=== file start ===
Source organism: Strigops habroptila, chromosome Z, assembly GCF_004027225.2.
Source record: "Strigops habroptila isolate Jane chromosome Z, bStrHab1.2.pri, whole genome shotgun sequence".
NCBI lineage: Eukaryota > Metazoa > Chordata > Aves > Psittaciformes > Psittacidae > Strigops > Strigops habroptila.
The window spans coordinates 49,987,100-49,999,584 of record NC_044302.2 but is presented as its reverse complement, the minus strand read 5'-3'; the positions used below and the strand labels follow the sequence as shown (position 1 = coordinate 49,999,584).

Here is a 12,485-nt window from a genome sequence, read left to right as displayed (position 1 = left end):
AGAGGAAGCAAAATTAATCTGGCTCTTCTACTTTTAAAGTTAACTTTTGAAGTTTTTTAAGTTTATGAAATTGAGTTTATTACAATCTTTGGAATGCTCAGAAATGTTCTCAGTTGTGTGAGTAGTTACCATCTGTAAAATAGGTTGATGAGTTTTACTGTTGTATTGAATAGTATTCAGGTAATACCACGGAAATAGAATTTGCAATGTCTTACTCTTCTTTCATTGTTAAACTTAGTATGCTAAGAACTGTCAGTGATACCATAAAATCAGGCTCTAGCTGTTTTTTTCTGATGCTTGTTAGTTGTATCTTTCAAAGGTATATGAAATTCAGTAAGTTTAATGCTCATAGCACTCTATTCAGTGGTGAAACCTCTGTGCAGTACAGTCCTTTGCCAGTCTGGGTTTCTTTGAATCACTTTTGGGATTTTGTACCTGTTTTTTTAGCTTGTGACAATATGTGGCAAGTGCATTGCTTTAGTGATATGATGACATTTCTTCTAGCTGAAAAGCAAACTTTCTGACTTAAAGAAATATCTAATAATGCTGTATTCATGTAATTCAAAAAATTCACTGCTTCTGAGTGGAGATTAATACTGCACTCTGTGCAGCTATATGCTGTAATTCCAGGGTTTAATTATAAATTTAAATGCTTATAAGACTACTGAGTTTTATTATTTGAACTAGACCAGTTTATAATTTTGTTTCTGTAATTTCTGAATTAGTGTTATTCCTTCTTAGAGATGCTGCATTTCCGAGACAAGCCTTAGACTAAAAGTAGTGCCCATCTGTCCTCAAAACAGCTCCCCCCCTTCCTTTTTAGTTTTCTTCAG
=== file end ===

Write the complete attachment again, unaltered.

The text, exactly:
Source organism: Strigops habroptila, chromosome Z, assembly GCF_004027225.2.
Source record: "Strigops habroptila isolate Jane chromosome Z, bStrHab1.2.pri, whole genome shotgun sequence".
NCBI lineage: Eukaryota > Metazoa > Chordata > Aves > Psittaciformes > Psittacidae > Strigops > Strigops habroptila.
The window spans coordinates 49,987,100-49,999,584 of record NC_044302.2 but is presented as its reverse complement, the minus strand read 5'-3'; the positions used below and the strand labels follow the sequence as shown (position 1 = coordinate 49,999,584).

Here is a 12,485-nt window from a genome sequence, read left to right as displayed (position 1 = left end):
AGAGGAAGCAAAATTAATCTGGCTCTTCTACTTTTAAAGTTAACTTTTGAAGTTTTTTAAGTTTATGAAATTGAGTTTATTACAATCTTTGGAATGCTCAGAAATGTTCTCAGTTGTGTGAGTAGTTACCATCTGTAAAATAGGTTGATGAGTTTTACTGTTGTATTGAATAGTATTCAGGTAATACCACGGAAATAGAATTTGCAATGTCTTACTCTTCTTTCATTGTTAAACTTAGTATGCTAAGAACTGTCAGTGATACCATAAAATCAGGCTCTAGCTGTTTTTTTCTGATGCTTGTTAGTTGTATCTTTCAAAGGTATATGAAATTCAGTAAGTTTAATGCTCATAGCACTCTATTCAGTGGTGAAACCTCTGTGCAGTACAGTCCTTTGCCAGTCTGGGTTTCTTTGAATCACTTTTGGGATTTTGTACCTGTTTTTTTAGCTTGTGACAATATGTGGCAAGTGCATTGCTTTAGTGATATGATGACATTTCTTCTAGCTGAAAAGCAAACTTTCTGACTTAAAGAAATATCTAATAATGCTGTATTCATGTAATTCAAAAAATTCACTGCTTCTGAGTGGAGATTAATACTGCACTCTGTGCAGCTATATGCTGTAATTCCAGGGTTTAATTATAAATTTAAATGCTTATAAGACTACTGAGTTTTATTATTTGAACTAGACCAGTTTATAATTTTGTTTCTGTAATTTCTGAATTAGTGTTATTCCTTCTTAGAGATGCTGCATTTCCGAGACAAGCCTTAGACTAAAAGTAGTGCCCATCTGTCCTCAAAACAGCTCCCCCCCTTCCTTTTTAGTTTTCTTCAG